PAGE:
“Operating costs” are generally understood to include all the day-to-day costs of running a business. This can’t be what Kroger means, however, since a 20% increase in labor costs wouldn’t lift total expenses more than a couple percentage points. Maybe Kroger is excluding the cost of goods sold? That would be a nonintuitive but still defensible definition. But even then, it’s hard to conceive how the new law could possibly raise store operating costs by more than 10% or 12%. That’s significant, but it’s nowhere near 22%.

Is this a mistake? A bald-faced lie? Or perhaps Kroger, like Humpty Dumpty, uses words to mean just what it chooses them to mean. Does the company have some obscure, in-house definition of operating costs that no one else knows? I asked QFC’s media relations department to show me the company’s math, and got a cheerful reply explaining that $4 is between 20% and 22% of $19.97, the company’s average hourly pay at its Seattle stores. This is true. But it’s not the statement that was printed on the “fact sheet” and reprinted in news stories across the nation.

After all that, it’s tempting to call the store closures a political move, pure and simple. There’s little doubt that this is a political move. Tom Geiger, special projects director at UFCW 21, the union that represents grocery store workers in the Puget Sound region, notes that Kroger doesn’t habitually issue press releases when it closes down a store. “It really seems to me a shot across the bow to other communities across the state and across the nation,” he says.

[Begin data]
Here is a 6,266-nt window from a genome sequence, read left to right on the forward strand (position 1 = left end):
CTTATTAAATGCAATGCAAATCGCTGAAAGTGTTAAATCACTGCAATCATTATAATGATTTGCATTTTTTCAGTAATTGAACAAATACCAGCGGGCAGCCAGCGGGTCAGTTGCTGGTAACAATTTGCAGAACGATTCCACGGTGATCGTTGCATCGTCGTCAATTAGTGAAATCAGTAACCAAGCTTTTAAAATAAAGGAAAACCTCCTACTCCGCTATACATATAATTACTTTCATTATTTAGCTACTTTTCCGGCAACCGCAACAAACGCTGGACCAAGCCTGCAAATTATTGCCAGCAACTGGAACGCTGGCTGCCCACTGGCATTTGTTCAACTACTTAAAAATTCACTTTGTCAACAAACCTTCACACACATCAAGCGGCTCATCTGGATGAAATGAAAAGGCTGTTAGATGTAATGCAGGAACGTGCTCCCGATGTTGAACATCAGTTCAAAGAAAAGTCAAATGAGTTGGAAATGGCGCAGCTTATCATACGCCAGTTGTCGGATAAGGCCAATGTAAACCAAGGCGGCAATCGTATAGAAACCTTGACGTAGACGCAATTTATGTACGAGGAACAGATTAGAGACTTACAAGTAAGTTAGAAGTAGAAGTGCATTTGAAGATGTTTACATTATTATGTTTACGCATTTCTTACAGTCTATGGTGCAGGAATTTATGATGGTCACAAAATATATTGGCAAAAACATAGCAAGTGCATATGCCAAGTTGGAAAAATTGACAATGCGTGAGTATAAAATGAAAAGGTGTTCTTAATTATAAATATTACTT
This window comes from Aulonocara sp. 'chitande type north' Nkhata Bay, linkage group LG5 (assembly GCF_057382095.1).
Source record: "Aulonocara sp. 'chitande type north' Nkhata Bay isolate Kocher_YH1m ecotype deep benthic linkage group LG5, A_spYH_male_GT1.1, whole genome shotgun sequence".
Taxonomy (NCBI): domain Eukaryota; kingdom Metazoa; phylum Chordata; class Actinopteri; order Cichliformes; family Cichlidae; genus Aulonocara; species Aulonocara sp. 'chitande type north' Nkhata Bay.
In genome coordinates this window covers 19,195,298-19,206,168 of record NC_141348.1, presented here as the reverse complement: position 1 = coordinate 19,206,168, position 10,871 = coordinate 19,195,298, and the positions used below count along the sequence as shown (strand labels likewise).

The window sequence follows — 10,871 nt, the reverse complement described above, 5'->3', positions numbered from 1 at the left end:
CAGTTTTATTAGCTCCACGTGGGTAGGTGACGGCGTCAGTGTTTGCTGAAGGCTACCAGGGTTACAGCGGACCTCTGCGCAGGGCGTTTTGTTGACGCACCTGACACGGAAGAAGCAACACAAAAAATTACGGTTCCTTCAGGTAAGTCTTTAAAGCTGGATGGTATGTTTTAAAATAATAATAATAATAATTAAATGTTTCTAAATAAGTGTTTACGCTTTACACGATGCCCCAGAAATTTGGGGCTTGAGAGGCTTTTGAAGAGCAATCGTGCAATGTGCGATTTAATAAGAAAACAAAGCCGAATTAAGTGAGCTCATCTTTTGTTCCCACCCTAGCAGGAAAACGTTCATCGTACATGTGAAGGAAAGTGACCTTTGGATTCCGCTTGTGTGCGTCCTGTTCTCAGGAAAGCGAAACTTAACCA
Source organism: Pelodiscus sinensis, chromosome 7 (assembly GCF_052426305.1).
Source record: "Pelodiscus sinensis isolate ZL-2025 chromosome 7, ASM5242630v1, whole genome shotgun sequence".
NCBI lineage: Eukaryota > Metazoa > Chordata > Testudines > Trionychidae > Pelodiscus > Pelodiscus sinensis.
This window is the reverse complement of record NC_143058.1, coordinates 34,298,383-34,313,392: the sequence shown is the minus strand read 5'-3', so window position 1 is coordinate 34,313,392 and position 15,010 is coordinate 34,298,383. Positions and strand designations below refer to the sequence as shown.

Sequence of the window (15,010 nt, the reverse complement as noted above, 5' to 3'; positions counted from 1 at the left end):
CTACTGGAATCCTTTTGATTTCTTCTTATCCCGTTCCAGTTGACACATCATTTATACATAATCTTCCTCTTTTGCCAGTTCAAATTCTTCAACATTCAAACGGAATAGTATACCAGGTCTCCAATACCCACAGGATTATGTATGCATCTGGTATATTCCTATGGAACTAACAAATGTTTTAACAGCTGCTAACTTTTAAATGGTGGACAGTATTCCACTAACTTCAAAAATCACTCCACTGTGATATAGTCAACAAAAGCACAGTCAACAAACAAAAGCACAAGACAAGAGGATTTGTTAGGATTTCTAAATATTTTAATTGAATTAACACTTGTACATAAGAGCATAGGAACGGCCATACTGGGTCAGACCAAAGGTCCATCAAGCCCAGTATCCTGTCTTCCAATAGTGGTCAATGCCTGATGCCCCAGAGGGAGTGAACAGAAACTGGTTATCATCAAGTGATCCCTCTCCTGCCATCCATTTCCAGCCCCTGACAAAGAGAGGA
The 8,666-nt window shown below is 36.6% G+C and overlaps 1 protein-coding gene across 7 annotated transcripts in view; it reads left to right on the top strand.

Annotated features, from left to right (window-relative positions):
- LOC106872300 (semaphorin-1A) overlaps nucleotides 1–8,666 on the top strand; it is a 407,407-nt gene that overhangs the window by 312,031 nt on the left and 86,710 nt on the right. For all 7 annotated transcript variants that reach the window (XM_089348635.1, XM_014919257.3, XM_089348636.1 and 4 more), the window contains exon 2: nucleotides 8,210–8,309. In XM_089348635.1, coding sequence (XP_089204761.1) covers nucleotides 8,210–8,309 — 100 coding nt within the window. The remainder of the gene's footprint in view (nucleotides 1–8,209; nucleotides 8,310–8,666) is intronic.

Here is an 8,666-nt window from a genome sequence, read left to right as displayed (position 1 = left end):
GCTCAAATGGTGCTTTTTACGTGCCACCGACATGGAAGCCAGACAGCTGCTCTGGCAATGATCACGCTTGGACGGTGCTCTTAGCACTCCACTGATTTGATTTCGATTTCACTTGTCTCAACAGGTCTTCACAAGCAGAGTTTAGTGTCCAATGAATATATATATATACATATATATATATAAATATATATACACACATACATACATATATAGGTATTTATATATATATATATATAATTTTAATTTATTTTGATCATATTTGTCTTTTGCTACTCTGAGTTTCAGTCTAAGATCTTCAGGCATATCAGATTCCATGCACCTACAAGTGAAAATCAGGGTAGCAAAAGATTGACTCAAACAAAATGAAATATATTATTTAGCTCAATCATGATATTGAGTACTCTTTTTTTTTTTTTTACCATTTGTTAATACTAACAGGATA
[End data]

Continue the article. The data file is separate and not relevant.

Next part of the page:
If that’s the game, it’s not entirely working. A number of California cities have already followed Long Beach’s lead. Burien one-upped Seattle this month by requiring $5 hazard pay, and King County is considering an ordinance, too. However, it’s easy to imagine the store closures making elected officials nervous and giving ammunition to opponents of hazard pay. If Kroger’s political move helps to confine these laws to a few hyperprogressive pockets of the country, then it could be considered the mother of all smart business moves, too.

QFC in Capitol Hill on Feb. 22, 2020. The 15th Avenue East store is one of two QFC stores to close in Seattle following a city law mandating $4-an-hour hazard pay for grocery store workers during the pandemic. (Dorothy Edwards/Crosscut)

But none of that answers the question of whether the store closures are a rational business decision in a more mundane sense, and whether they portend other impacts, like an increase in grocery prices or a decrease of store or staff hours. For sure, grocery corporations have enjoyed record sales and windfall profits during the pandemic. But how easy will it really be for them to absorb the added costs of $4 or $5 an hour hazard pay?

There is a strong case to be made that these laws, if they were adopted nationwide, could more than zero out profits for some chains — including Kroger and Albertson’s, which also owns Safeway. The short version is this: Grocery industry profit margins generally hover in the very low single digits, so a 2% or 3% increase in total expenses could easily land them in the red. To remain profitable while the hazard pay laws are in effect, they’d have to make adjustments.